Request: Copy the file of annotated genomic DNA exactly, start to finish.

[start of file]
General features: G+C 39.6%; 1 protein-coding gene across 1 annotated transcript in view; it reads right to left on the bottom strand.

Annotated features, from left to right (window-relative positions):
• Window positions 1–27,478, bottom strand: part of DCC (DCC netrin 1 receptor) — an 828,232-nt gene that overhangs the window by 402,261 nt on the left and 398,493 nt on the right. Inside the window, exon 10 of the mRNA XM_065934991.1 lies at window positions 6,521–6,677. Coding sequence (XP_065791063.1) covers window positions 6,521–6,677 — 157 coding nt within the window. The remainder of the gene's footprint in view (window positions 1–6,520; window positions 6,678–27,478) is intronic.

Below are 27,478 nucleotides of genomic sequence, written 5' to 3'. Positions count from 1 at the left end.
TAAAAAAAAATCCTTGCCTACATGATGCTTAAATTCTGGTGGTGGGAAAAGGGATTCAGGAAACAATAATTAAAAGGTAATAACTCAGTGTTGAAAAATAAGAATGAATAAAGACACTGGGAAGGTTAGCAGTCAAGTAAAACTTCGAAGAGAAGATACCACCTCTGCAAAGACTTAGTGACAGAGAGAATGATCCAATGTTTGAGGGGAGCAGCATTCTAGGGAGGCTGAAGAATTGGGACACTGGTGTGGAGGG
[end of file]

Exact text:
General features: G+C 39.6%; 1 protein-coding gene across 1 annotated transcript in view; it reads right to left on the bottom strand.

Annotated features, from left to right (window-relative positions):
• Window positions 1–27,478, bottom strand: part of DCC (DCC netrin 1 receptor) — an 828,232-nt gene that overhangs the window by 402,261 nt on the left and 398,493 nt on the right. Inside the window, exon 10 of the mRNA XM_065934991.1 lies at window positions 6,521–6,677. Coding sequence (XP_065791063.1) covers window positions 6,521–6,677 — 157 coding nt within the window. The remainder of the gene's footprint in view (window positions 1–6,520; window positions 6,678–27,478) is intronic.

Below are 27,478 nucleotides of genomic sequence, written 5' to 3'. Positions count from 1 at the left end.
TAAAAAAAAATCCTTGCCTACATGATGCTTAAATTCTGGTGGTGGGAAAAGGGATTCAGGAAACAATAATTAAAAGGTAATAACTCAGTGTTGAAAAATAAGAATGAATAAAGACACTGGGAAGGTTAGCAGTCAAGTAAAACTTCGAAGAGAAGATACCACCTCTGCAAAGACTTAGTGACAGAGAGAATGATCCAATGTTTGAGGGGAGCAGCATTCTAGGGAGGCTGAAGAATTGGGACACTGGTGTGGAGGG